Oh, you can talk the talk but can you walk the walk?  I have a confession to make, I haven’t always been a shinning example for my clients and for a while it was, “do as I say not as I do.”  Now, I am not saying that I was hitting the drive-thru on a regular or surfing my coach when not in session but I managed to pack on about 60 pounds that I didn’t need.  Mostly, this was from eating heavy portion and pretending like craft beer didn’t have any calories in it while finishing off a bag of chips.  Under the eyes of the exercise gods I was a major sinner.  I actually remember training an individual at a private studio and over hearing another training comment on how out of shape I looked.  Yep, it was that bad.

The thing is I had it going on.  A busy personal training schedule, full time enrollment in graduate school and a girl friend that was an amazing cook.  I became very good at making excuses as to why I wasn’t hanging around at the gym after training sessions for my self-care.  Well, I have a paper to write, just a couple of hours until my next client, I need a nap, and going out with my girlfriend later need to rest up.  Excuses, excuses, excuses and you know what they say about excuses.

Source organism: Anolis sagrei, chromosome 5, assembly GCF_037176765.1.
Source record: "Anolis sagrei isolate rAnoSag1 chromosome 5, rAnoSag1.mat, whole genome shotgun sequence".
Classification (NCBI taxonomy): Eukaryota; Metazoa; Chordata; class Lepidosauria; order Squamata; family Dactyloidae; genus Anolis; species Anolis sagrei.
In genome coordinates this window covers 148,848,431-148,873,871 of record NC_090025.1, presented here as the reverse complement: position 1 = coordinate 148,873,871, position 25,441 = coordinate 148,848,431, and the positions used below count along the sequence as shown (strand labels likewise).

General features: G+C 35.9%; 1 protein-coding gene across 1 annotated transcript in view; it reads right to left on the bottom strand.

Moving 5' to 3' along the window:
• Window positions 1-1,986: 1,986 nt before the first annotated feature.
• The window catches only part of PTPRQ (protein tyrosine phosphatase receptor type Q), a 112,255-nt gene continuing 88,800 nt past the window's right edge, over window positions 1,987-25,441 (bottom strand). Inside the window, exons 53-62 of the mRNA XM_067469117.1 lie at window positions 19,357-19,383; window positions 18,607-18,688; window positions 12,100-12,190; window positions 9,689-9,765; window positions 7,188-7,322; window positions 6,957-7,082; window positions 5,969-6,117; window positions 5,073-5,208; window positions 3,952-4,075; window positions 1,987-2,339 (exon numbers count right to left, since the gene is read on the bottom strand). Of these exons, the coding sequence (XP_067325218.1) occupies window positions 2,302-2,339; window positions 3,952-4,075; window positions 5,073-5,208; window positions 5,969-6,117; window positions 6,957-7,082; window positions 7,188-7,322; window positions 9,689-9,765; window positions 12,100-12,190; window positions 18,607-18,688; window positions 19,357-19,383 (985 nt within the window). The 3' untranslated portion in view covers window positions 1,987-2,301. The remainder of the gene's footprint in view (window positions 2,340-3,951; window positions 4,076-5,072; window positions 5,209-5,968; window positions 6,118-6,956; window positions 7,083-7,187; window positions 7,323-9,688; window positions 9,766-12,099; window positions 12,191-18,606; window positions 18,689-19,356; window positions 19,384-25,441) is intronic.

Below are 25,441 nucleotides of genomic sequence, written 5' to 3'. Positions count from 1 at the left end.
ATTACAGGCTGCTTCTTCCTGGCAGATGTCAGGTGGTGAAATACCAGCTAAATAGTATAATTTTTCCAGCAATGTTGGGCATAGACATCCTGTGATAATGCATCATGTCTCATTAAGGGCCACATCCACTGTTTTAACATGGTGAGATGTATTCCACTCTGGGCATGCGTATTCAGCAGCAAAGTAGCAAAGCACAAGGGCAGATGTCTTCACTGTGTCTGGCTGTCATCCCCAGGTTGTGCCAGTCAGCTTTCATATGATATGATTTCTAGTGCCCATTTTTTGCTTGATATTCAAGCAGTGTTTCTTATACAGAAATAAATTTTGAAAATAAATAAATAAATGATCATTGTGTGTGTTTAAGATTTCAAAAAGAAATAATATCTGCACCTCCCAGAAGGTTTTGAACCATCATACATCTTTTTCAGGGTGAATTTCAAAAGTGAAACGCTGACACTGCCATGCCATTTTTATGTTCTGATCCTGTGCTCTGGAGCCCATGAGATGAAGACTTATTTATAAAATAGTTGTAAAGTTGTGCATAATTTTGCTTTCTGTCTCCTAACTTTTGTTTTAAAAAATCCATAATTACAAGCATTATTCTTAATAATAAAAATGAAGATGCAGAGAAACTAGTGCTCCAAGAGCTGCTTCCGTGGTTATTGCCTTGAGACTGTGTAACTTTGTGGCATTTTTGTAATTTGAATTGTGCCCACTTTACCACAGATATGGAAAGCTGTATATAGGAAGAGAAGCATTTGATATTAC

Finding balance is your life is a skill that takes time to develop and a lot of trail and error especially if you were brought up valuing certain things over others.  Just because you are bringing home the bacon doesn’t necessarily mean that the people in your life are happy with you or that you are making the most of your life.  I have met so many people that have well paying jobs that have completely forgotten what it even means to take time for themselves and just relax every once in a while.

Teaching your clients how to balance their professional lives with personal while still fitting in exercise and social events takes some time but can be very rewarding.

Here are some strategies.

Develop an Individual Wellness Plan: What does healthy living even look like for your clients, how do they feel about exercising on their lunch break verses exercising after work.  I use these plans to get an understanding of what we need to work on and what the end point even looks like for my client.  This also is a useful reference for those times when they are feeling a little less then motivated, have them review their desires and push through with action

Push the Minimum: You don’t always have to hit two-hour, no-pain-no-gain sessions in the gym, how about just going for a walk, or paying just a bit closer attention to what you eat that day.  One of the biggest de-motivators that I see are my clients perception of the work they have to do.  Have conversations and ask them, “if they don’t feel like running is going for a walk all that bad?”  If I can just get them to commit to the minimal amount we often times find that they want to do more once they get going.